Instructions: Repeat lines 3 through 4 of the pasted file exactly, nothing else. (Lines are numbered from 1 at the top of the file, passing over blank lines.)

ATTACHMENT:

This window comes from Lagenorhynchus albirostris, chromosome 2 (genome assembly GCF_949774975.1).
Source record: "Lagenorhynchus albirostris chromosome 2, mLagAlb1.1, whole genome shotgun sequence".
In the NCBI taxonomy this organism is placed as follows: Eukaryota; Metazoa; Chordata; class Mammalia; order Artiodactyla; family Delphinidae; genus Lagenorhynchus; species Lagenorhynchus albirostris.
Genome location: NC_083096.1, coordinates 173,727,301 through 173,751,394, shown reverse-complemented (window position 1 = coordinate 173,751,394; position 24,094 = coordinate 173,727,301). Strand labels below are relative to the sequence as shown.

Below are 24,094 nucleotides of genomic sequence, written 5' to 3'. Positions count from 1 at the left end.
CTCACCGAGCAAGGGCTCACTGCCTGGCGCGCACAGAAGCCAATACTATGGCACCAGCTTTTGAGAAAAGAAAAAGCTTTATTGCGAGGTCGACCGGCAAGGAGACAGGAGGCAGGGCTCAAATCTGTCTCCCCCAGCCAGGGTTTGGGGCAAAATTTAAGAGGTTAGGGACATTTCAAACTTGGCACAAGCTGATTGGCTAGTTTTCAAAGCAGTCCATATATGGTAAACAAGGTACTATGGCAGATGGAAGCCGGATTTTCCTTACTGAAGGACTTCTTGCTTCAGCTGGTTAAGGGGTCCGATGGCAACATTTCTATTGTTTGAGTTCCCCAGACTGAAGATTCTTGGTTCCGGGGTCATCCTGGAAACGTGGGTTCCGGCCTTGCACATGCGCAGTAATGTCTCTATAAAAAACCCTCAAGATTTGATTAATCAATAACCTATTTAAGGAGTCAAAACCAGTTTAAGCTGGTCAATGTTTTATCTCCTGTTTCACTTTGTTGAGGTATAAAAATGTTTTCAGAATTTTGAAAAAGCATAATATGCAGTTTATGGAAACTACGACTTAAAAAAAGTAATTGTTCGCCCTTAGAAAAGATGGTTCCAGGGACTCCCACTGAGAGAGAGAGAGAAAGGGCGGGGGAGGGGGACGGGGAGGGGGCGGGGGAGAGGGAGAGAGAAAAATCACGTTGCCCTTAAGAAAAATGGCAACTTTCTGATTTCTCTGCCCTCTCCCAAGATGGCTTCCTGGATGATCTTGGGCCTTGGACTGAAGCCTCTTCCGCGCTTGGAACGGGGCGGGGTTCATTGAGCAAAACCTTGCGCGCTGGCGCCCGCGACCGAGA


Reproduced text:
In the NCBI taxonomy this organism is placed as follows: Eukaryota; Metazoa; Chordata; class Mammalia; order Artiodactyla; family Delphinidae; genus Lagenorhynchus; species Lagenorhynchus albirostris.
Genome location: NC_083096.1, coordinates 173,727,301 through 173,751,394, shown reverse-complemented (window position 1 = coordinate 173,751,394; position 24,094 = coordinate 173,727,301). Strand labels below are relative to the sequence as shown.